Overnight, a field of yellow and white.
Dent-de-lion, “lion’s tooth” for leaf not flower.
Years ago, blossoms boiled, yeast, sugar, slices
of orange and lemon fermented, and then
we would siphon summer off the lees.
One of my favorite books when I was younger was Ray Bradbury‘s novel of summer wonderment, Dandelion Wine.
“And there, row upon row, with the soft gleam of flowers opened at morning, with the light of this June sun glowing through a faint skin of dust, would stand the dandelion wine. Peer through it at the wintry day – the snow melted to grass, the trees were reinhabitated with bird, leaf, and blossoms like a continent of butterflies breathing on the wind. And peering through, color sky from iron to blue.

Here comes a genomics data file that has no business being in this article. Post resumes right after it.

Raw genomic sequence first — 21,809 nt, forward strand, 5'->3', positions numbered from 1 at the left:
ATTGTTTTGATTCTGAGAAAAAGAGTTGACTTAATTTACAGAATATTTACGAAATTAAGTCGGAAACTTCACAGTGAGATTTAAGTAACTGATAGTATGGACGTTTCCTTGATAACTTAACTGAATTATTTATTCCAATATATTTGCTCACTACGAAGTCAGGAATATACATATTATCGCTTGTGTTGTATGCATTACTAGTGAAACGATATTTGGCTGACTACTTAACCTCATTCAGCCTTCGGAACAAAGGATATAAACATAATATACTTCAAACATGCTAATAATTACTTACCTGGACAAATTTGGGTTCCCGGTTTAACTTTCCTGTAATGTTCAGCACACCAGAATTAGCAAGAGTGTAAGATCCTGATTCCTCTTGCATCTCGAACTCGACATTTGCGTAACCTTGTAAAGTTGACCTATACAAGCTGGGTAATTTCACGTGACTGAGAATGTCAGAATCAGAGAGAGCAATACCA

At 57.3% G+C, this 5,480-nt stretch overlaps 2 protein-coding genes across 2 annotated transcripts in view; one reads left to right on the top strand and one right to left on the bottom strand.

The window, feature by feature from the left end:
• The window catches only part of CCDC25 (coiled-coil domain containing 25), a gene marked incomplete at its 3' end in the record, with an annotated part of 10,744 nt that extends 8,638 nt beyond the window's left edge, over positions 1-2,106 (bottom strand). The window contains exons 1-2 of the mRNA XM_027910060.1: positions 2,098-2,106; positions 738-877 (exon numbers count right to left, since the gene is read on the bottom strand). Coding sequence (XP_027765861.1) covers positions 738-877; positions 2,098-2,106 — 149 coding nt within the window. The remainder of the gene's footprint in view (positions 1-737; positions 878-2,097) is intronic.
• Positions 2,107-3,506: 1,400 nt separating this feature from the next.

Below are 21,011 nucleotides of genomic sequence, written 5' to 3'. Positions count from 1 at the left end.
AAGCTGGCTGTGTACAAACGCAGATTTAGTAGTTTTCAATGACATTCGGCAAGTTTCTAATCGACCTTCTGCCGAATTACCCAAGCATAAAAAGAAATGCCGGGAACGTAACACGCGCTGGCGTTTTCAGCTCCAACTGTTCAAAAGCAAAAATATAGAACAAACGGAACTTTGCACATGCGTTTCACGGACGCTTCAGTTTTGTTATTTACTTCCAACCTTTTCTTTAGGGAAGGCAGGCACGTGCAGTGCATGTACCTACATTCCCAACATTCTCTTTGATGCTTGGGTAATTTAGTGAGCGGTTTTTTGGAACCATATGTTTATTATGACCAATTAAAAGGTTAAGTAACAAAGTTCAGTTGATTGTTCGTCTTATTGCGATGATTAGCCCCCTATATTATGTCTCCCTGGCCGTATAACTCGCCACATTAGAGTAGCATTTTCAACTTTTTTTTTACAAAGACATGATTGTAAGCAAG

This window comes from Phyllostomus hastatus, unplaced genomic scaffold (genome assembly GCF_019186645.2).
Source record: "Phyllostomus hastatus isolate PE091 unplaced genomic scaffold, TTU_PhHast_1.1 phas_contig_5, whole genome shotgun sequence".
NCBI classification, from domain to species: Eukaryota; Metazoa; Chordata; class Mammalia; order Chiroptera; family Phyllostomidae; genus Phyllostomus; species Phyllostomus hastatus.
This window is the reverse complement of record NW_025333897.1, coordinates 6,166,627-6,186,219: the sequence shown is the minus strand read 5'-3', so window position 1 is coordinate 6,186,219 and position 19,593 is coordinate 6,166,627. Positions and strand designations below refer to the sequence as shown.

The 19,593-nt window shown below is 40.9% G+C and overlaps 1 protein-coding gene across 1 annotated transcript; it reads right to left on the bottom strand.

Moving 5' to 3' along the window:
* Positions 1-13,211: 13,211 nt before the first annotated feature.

Hold summer in your hand, pour summer in a glass, a tiny glass of course, the smallest tingling sip for children; change the season in your veins by raising glass to lip and tilting summer in”
― Ray Bradbury, Dandelion Wine